Gabriel Josipovici: In a Hotel Garden

I consider Gabriel Josipovici one of the best literary critics around (most recently, his brilliant essay on Grimm and Kleist), and as usual, I tried in vain to put his criticism aside when I read this novel. I was half-aware of Josipovici’s orientation and apparati while reading In a Hotel Garden, but in this case it wasn’t such a bad thing.

The back of the book says:

The narrator Ben relates to his friends his enthralling encounter with a Jewish woman in the Dolomite Alps. The tale of her compulsive visit to a hotel garden in Siena–where her grandmother fell in love with a man soon to be a victim of the Holocaust–illuminates Ben’s half-lived life….

With the exception of a factual mistake that is the crux of the book, this is indeed all that happens in this short novel. It’s a summary, not a teaser. The ultimate resolution, such as it is, is that the garden may be the wrong garden after all, and the significance that the other woman, Lily, attaches to it is mistaken, at least in the literal sense. There is no particular elaboration on the subject matter, something I believe Josipovici explicitly intended.

For, knowing Josipovici’s concern with Blanchot and his attention to language as a form of living and dying (as opposed to, say, a representational mechanism), what meaning there is lies in the dialogue. The novel is mostly dialogue, and the chapters delineate conversations between sets of characters. The early chapters, between Ben and his wife and friends, are aggressively and off-puttingly banal: the quotidian routines of holiday and family life. The conversations between Lily and Ben affect a change in style as well as content: the frustrating non-communication of much of the book gives way to a laying-out of the discourse, as the pace of the conversation slows down and the speakers appear to consider their words in a qualitatively different way. I won’t attempt to describe it, for the book’s strength is in achieving this distinction in text alone, and its goal (I believe) is to do so in a way that resists explication.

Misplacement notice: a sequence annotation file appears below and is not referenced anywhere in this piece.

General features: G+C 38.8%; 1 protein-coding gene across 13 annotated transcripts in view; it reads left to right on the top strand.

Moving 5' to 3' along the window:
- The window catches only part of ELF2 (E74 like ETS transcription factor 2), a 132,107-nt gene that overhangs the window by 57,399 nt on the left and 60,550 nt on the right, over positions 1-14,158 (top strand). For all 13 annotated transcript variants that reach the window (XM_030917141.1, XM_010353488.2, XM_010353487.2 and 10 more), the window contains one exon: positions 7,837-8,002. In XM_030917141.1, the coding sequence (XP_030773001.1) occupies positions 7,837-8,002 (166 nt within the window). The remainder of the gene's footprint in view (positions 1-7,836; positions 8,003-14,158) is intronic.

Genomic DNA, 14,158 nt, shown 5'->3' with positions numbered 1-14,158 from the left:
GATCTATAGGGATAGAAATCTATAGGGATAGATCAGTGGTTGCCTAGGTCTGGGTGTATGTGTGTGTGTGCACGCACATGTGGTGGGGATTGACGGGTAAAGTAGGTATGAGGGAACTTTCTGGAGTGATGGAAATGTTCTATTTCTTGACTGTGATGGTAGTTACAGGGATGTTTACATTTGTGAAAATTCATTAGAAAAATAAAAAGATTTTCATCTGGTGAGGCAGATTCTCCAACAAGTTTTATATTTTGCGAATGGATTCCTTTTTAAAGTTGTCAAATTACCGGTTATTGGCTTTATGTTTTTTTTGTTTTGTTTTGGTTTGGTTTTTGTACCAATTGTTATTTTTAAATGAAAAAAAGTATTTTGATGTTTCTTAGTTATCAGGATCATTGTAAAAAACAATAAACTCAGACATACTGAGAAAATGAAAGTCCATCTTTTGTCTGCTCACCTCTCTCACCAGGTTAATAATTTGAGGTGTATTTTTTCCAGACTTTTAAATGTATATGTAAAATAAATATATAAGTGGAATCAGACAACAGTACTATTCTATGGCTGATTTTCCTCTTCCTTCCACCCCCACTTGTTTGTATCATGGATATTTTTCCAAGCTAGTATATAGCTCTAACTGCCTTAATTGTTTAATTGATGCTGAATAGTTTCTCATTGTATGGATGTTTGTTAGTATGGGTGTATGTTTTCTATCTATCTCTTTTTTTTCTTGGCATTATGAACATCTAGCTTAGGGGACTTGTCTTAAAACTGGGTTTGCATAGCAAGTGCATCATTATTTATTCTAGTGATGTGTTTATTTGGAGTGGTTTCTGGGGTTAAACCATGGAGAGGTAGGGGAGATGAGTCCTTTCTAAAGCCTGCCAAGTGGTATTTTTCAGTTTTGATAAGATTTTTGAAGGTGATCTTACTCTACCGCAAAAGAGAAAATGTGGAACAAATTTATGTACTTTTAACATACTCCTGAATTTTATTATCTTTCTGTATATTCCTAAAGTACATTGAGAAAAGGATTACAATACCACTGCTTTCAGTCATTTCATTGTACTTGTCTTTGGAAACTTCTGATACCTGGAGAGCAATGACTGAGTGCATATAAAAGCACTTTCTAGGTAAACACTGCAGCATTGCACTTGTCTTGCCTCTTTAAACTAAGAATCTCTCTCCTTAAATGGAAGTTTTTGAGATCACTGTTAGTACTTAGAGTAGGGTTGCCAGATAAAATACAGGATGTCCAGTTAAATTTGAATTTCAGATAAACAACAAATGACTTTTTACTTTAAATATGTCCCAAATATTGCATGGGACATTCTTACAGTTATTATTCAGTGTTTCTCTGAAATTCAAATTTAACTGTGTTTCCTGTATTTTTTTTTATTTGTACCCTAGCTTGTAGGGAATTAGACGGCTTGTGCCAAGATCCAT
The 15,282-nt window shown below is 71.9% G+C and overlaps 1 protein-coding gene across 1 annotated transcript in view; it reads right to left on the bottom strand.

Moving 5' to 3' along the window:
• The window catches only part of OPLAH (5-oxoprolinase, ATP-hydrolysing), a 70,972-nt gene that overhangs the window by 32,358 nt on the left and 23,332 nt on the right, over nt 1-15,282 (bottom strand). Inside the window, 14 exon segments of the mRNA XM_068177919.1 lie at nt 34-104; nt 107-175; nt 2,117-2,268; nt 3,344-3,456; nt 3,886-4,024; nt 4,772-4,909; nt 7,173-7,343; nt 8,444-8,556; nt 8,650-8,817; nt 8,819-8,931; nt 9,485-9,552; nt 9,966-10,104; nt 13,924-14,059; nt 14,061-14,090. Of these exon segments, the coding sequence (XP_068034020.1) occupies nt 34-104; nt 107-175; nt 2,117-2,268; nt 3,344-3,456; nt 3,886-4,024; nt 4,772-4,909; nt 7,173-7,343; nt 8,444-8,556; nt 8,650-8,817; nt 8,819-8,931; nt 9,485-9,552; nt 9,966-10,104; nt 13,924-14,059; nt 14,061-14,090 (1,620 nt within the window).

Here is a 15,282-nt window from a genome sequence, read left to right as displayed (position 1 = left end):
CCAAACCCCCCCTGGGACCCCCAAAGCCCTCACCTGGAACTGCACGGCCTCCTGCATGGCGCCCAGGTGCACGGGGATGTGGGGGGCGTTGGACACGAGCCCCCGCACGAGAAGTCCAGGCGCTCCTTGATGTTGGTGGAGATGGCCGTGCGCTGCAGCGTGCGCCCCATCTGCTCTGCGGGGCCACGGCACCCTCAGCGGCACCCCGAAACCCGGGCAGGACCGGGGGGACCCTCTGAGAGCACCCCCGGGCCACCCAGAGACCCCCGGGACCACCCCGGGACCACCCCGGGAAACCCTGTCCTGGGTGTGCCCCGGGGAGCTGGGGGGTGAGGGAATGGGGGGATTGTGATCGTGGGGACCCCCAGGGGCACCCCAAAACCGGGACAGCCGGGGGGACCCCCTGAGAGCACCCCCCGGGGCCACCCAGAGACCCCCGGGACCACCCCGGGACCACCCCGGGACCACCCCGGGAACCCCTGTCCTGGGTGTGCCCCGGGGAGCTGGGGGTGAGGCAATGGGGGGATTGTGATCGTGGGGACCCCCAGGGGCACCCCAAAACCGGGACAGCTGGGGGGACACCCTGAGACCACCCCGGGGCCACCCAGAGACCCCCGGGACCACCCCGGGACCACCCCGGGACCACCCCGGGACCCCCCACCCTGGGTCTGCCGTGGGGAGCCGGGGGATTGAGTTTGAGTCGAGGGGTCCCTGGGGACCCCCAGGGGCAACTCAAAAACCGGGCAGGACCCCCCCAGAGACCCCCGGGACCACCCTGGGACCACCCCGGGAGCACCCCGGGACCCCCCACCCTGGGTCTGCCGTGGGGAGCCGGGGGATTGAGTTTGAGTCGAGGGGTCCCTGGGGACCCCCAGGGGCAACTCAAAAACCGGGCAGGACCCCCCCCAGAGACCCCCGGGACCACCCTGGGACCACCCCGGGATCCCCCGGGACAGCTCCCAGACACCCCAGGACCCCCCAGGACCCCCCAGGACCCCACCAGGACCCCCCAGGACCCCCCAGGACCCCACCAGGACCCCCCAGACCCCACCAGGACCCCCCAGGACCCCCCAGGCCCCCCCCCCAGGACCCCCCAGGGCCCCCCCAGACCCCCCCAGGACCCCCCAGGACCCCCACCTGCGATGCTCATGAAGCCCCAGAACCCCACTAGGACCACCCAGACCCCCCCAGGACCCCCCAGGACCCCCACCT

What is made explicit does not qualify as any sort of eloquent epiphany:

–You said this morning that when you saw the garden through the doors
of the hotel it was like coming home, he said.

–Yes.

–What did you mean?

–As if I’d known it all my life, she said. As if at last everything was going to come clear…As if it was where I came from, she said. As if once I entered that garden I would know who I was.

Such vague simplicities grate, but I came to decide that they were not meant as profundities in themselves, but as indications of a different sort of verbal struggling. Josipovici lashes himself fiercely to the mast of everyday conversation and refuses to build out of it or on top of it, preferring to present such conversation unadorned and elaborate on it purely through small variation and contrast. Like Blanchot, the result still feels to me like a mental schema overlaid onto characters, rather than one emerging through characters. But as an alternative to traditional presentations of dialogue–expository, developmental, and ornamental, for example–I find it productive. I’m not convinced or converted, but I am happy that the novel asked me for a different kind of reading, I asked why, and I was able to find an answer.

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